June 15, 2008
The problem with Sex And The City was the ending. If you haven't seen the movie yet stop reading and skip to the next paragraph. Because everything worked out. It had the fantasy fairy-tale ending that everyone wanted - except me. I would have preferred some realism. Carrie ends up in her old apartment depressed, angry, in debt and unable to trust a man ever again. Miranda and Steve don't find each other on the bridge, one of them gets the date wrong and then they fight over whose fault it was. Samantha cheats and then stays with Smith out of guilt and Charlotte's baby is stolen .
The only realistic scene in the movie is when Carrie reads Cinderella to the little Chinese girl and then informs her that fairy tales don't always work out.
The mental turmoil one goes through having to endure these so-called happy endings is exhausting. I always feel cheated by them. Worst one of all? Pretty Woman. In my version she would end up back on the street. She would have kept the gloves that went with the red dress but that was it. She'd have sold the jewelry for crack. The last scene would be her sitting on the kerb in ripped fishnets and Payless sandals eating a burrito when Richard Gere walks past with Cameron Diaz as his new bride.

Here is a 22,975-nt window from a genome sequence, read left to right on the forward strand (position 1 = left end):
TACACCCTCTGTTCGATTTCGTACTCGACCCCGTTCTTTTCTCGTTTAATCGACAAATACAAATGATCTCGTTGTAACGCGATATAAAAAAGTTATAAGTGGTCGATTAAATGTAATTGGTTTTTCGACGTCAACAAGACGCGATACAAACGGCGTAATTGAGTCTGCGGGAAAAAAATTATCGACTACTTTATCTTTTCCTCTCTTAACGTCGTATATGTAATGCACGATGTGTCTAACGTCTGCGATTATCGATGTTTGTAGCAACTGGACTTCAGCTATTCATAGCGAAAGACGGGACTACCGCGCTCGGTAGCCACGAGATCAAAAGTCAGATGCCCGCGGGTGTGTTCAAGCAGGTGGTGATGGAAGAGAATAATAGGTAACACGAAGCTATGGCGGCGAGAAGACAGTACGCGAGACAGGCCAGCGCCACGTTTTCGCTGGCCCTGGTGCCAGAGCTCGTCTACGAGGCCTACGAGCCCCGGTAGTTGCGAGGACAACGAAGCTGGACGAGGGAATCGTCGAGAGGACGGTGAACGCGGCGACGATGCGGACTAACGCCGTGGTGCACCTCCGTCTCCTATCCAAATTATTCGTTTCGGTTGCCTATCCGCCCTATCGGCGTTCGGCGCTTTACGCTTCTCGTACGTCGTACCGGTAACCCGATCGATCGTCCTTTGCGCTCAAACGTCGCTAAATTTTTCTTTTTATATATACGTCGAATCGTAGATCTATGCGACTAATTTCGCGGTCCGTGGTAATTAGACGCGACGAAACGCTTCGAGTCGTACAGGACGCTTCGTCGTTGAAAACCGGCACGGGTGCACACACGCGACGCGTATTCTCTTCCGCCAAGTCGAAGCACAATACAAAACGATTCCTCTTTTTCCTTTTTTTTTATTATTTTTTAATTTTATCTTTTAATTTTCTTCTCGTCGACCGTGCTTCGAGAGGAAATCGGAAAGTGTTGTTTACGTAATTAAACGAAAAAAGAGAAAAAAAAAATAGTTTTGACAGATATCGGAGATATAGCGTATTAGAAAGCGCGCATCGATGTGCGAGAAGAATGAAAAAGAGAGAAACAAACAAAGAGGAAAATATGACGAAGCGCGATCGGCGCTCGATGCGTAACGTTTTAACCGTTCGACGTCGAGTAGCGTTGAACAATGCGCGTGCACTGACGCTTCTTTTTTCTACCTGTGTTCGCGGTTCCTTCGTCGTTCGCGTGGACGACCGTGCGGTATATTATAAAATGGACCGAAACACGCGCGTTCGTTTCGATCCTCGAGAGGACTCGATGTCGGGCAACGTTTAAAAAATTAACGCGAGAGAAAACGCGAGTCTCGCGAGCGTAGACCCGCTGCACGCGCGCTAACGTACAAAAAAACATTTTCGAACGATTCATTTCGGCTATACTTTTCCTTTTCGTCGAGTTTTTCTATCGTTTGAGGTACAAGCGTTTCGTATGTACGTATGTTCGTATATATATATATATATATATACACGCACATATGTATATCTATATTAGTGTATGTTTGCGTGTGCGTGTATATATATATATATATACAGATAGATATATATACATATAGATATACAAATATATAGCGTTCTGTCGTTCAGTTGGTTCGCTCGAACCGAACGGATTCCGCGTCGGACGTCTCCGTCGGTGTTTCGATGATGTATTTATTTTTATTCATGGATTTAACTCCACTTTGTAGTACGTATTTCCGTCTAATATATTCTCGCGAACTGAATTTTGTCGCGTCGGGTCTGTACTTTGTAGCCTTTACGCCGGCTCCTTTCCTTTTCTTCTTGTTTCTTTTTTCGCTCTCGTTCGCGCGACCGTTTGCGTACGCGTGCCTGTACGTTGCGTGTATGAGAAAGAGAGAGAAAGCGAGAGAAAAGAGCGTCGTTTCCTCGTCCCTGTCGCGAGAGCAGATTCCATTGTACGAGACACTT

The best movies have doomed or at least ambiguous endings. Thelma and Louise. Annie Hall. Casablanca. And Dr Zhivago? Dashed romance, failed marriages - what could be better.
Then there's The Way We Were - the best unhappy ending ever. Barbra Streisand is forsaken for a dumbbell, the uncomplicated woman who looks good and probably doesn't ask too many questions. Robert Redford ends up with a home and family - Barbra ends up with a placard and the memories.
What if there was a movie studio that only made movies with unhappy endings? How great would that be? Screenwriters would go in to pitch their film and the development executives would say, "The ending. Too upbeat. They're too likeable."
If there were a position for someone to dream up original scenarios for hopeless situations I'd have a job for life.
People say all the time that they want the fairy-tale. But originally, the Grimm fairy tales were pretty dark. No one mentions The Girl With No Hands. Or that Cinderella's stepsisters cut their toes off and had their eyes poked out by pigeons. When I was little my favourite bedtime story was the tale of Medea. It was filled with abandonment, thwarted love, jealousy and revenge. Even then, I wanted to be prepared.
At the end of Sex And The City, everyone got what they wanted but in real life, that never happens. Isn't the ideal ending supposed to make you feel better about your life? Maybe in the sequel we'll learn that even though they got what they wanted, they're still miserable. I can only hope.